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Geodiversity inclusiveness in biodiversity assessment

Citation

Crisp, JRA and Ellison, JC and Fischer, A and Tan, JSD, Geodiversity inclusiveness in biodiversity assessment, Progress in Physical Geography pp. 1-24. ISSN 1477-0296 (2022) [Refereed Article]

Copyright Statement

2022 The Author(s).

DOI: doi:10.1177/03091333221122292

Abstract

Biodiversity assessment is constitutive in establishing conservation priorities and outcomes, and geodiversity complements species richness as a surrogate in the absence of species data, improves statistical modelling and can facilitate prediction of species distribution and abundance. Yet, geodiversity is frequently excluded, and biodiversity prioritised in conservation endeavours such as ecosystem-based management. Therefore, combined geodiversity and biodiversity assessment approaches present practical benefits to conservation such as improved collaboration between biologists and geoscientists, efficacious indicators of conservation value, and abatement of biodiversity partialities and wider inclusion of geodiversity in conservation literature. This study scientometrically analysed 240 biodiversity assessment publications to investigate geodiversity inclusiveness, methodological trends, geographic trends, environment-type trends and future directions in biodiversity assessment methods. Results showed these species richness articles frequently included geodiversity-relevant terms such as hydrological, soil, geological and geomorphological components, but the all-encompassing 'geodiversity' term was absent entirely. Geographic trends showed many potential economic, social, cultural and political factors influencing geodiversity inclusiveness in biodiversity assessment. For example, Australia's relatively resource exploitative approach to geology and early involvement in the inception of the geodiversity concept could explain the high frequency of geological-related terms in Australian biodiversity assessments. Methodological trends showed dominance by field-based biodiversity assessments such as trapping methods, followed transects, quadrats, net methods and observations. Given the specific sample size of literature analysed, inferences from this study relate only to biodiversity assessment methods and not biodiversity discourse in its entirety. Subsequent research could investigate specific factors, such as social, economic or political, and their influence on geodiversity inclusiveness in biodiversity assessment methods.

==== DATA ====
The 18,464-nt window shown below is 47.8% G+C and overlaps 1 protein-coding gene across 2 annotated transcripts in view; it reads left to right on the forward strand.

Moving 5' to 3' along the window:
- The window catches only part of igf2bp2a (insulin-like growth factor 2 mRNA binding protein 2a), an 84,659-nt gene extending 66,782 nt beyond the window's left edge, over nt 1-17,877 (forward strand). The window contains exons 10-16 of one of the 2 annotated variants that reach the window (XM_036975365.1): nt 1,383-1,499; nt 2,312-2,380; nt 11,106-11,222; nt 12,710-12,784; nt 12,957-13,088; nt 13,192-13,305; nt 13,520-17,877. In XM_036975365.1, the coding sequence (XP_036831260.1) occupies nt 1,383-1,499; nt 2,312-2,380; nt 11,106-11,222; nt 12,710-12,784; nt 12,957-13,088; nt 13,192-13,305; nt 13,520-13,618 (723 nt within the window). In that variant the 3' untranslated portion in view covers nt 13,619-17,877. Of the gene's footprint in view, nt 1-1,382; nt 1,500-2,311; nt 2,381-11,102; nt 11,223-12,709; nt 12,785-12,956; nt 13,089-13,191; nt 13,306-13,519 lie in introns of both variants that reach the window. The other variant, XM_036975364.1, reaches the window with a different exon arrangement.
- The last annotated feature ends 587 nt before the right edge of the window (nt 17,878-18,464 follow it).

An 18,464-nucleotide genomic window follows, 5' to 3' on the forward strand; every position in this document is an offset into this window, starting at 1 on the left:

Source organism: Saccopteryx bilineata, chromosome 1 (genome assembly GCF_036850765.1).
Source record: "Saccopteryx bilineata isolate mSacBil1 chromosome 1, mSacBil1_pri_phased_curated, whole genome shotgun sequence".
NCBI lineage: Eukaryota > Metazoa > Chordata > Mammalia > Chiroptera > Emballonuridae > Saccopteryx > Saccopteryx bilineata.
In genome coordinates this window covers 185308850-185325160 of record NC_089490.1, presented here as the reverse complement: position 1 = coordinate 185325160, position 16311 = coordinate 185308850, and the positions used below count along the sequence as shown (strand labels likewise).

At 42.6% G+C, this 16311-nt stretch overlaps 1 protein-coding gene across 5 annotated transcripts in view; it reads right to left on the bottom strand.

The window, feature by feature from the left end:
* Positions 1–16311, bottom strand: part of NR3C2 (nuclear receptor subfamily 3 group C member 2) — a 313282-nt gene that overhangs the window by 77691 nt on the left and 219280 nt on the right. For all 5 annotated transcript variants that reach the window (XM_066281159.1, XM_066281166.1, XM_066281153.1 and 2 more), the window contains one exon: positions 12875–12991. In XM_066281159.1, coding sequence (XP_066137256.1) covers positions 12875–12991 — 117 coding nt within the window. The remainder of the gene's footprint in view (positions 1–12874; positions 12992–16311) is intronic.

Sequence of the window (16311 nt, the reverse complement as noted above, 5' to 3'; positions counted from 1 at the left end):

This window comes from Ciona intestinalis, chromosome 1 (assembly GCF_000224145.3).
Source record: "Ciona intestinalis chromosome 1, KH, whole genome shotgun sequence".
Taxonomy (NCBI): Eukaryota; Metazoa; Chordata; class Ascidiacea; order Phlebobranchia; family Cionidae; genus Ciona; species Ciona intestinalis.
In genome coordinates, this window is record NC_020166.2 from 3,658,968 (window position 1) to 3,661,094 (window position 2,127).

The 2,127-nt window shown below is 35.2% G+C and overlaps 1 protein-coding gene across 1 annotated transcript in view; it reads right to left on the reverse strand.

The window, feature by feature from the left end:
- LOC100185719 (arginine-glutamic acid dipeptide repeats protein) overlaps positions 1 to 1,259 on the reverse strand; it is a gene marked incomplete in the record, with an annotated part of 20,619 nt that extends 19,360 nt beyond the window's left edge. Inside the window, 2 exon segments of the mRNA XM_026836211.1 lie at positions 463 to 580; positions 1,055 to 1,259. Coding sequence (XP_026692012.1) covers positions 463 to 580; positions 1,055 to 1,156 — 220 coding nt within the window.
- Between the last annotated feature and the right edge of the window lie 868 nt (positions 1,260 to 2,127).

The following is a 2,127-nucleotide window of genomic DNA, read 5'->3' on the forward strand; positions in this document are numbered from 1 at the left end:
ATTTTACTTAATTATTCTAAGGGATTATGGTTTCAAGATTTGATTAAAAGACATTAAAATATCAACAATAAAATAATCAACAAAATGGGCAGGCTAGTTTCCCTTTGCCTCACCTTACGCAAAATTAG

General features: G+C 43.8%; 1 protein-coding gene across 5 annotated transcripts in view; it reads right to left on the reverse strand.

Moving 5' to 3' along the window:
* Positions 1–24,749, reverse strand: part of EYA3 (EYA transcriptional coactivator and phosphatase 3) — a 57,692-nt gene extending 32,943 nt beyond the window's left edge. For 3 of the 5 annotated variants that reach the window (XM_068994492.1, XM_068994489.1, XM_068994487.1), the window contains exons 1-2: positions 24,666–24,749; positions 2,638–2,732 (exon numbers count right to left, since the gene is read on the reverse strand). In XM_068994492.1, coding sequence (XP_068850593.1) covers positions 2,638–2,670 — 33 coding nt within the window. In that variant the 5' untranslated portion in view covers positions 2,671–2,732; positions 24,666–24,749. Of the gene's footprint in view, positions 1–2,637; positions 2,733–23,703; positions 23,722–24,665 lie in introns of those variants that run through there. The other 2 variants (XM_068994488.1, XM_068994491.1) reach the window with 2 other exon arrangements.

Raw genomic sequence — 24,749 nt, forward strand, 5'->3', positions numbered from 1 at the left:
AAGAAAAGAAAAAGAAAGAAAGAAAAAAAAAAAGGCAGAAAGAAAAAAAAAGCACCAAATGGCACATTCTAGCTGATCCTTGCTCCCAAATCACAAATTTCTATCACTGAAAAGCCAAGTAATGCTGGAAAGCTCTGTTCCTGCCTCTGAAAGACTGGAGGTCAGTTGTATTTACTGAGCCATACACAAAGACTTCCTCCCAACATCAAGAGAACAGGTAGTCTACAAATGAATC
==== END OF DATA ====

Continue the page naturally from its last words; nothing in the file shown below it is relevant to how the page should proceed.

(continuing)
Item Details

Item Type:Refereed Article
Keywords:scientometric, geodiversity, biodiversity, assessment, species, richness, evolution
Research Division:Environmental Sciences
Research Group:Environmental management
Research Field:Conservation and biodiversity
Objective Division:Environmental Management
Objective Group:Coastal and estuarine systems and management
Objective Field:Assessment and management of coastal and estuarine ecosystems
UTAS Author:Crisp, JRA (Mr Jake Crisp)
UTAS Author:Ellison, JC (Associate Professor Joanna Ellison)
UTAS Author:Fischer, A (Dr Andy Fischer)
UTAS Author:Tan, JSD (Mr Jia Tan)
ID Code:153082
Year Published:2022
Deposited By:Geography and Spatial Science
Deposited On:2022-09-05
Last Modified:2022-10-27
Downloads:0

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